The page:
Grand Island - Say No To Sin

11 songs
45:17 minutes
***** *****
Haldern Pop


When Motorpsycho released an uncompromising country album a few years back, it was clear that Norway had more to offer than good indie rock, black metal and fjords. Grand Island are also deeply rooted in ancient Americana, as if they missed the chance to be featured on the soundtrack from the movie O Brother, Where Art Thou?

Inspired by bluegrass and Appalachian folk music, Grand Island combine those ingredients with garage punk and groovy rock’n’roll. Even if there might be a lot of academic musical musings in their songwriting, already the opener Love Is A Dog From Hell proves that all this crossovering works perfectly well. As if the Cramps were sped up and left behind their rockabilly attitude, or as if Captain Beefheart had played Trout Mask Replica faster and less angular. There you have it: speed is one of the main aspects of Grand Island’s sound, and how they know to handle it. Vintage keyboards and banjo add the country elements, but at times their material is also modern enough to appeal to fans of contemporary indie rock bands like the Strokes and the likes.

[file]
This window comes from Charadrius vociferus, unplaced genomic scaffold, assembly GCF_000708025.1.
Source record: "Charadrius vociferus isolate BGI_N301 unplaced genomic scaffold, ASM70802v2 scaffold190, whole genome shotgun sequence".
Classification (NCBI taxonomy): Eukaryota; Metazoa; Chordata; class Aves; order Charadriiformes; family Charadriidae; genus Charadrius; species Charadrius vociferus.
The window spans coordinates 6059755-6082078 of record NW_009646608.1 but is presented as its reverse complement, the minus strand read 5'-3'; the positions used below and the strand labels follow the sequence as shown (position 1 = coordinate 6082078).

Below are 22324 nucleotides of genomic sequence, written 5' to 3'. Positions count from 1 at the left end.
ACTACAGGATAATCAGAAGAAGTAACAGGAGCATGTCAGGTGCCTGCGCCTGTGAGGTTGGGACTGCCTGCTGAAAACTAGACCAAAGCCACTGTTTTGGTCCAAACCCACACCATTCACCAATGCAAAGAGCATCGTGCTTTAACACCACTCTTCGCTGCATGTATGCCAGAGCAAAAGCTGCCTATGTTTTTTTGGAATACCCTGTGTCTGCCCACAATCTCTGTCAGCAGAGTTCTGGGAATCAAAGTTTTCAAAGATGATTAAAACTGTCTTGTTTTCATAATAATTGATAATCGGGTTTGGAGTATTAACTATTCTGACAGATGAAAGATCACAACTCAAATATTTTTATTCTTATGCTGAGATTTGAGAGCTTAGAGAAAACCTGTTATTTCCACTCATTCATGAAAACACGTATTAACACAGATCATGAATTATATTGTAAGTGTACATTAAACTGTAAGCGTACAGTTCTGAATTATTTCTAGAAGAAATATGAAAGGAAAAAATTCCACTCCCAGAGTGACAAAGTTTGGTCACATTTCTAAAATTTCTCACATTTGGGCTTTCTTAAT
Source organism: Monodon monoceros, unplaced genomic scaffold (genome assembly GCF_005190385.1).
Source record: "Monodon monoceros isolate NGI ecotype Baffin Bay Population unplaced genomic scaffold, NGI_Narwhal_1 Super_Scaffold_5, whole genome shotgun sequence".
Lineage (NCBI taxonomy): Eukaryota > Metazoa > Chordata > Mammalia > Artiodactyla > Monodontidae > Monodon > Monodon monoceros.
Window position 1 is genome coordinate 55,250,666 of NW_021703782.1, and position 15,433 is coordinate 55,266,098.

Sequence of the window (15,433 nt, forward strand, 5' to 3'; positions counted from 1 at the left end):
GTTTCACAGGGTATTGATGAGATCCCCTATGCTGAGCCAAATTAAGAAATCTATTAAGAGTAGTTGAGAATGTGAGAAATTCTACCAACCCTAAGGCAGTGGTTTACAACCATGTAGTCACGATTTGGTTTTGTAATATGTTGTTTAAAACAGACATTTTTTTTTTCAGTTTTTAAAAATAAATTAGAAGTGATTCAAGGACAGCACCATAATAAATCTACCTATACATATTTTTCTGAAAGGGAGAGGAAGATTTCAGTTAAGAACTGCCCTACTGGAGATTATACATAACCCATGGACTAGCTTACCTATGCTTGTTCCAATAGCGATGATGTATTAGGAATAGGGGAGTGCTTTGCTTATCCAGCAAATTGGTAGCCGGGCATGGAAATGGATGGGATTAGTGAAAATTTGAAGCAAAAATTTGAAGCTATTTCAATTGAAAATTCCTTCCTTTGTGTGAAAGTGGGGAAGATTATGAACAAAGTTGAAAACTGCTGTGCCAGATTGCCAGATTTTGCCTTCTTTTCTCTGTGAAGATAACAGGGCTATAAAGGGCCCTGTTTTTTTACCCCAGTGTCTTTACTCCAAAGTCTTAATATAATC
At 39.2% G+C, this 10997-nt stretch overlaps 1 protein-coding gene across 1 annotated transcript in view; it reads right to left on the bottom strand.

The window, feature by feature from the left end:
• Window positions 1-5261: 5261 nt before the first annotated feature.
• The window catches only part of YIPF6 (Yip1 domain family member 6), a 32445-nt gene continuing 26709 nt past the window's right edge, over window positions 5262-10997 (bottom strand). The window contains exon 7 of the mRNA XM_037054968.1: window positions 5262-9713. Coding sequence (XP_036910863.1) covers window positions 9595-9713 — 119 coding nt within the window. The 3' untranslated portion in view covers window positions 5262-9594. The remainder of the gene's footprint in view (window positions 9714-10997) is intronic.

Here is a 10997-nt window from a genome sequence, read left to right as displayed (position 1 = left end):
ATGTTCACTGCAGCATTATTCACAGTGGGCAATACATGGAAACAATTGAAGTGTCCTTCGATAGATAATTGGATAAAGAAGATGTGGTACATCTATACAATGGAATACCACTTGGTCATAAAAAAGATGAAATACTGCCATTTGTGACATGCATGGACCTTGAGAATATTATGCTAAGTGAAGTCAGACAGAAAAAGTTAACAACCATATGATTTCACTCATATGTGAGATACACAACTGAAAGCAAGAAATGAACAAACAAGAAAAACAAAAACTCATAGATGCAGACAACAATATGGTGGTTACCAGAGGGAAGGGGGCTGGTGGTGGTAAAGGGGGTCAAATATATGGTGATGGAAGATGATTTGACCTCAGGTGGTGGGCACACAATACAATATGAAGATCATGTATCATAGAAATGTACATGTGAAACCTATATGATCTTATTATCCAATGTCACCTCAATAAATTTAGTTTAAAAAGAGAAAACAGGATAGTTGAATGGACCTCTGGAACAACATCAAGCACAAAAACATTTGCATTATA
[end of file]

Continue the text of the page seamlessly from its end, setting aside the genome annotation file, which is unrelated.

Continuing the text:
As the album is filled with smashers (Set You House On Fire, …And Then I Still Said Yes To Sin and the exquisitely poppy final track The Inbetween Is The Everything) and there are absolutely no fillers, I don’t hesitate to give one of my rare maximum ratings, especially since Say No To Sin is a great alternative rock album far away from contemporary hypes and trends.

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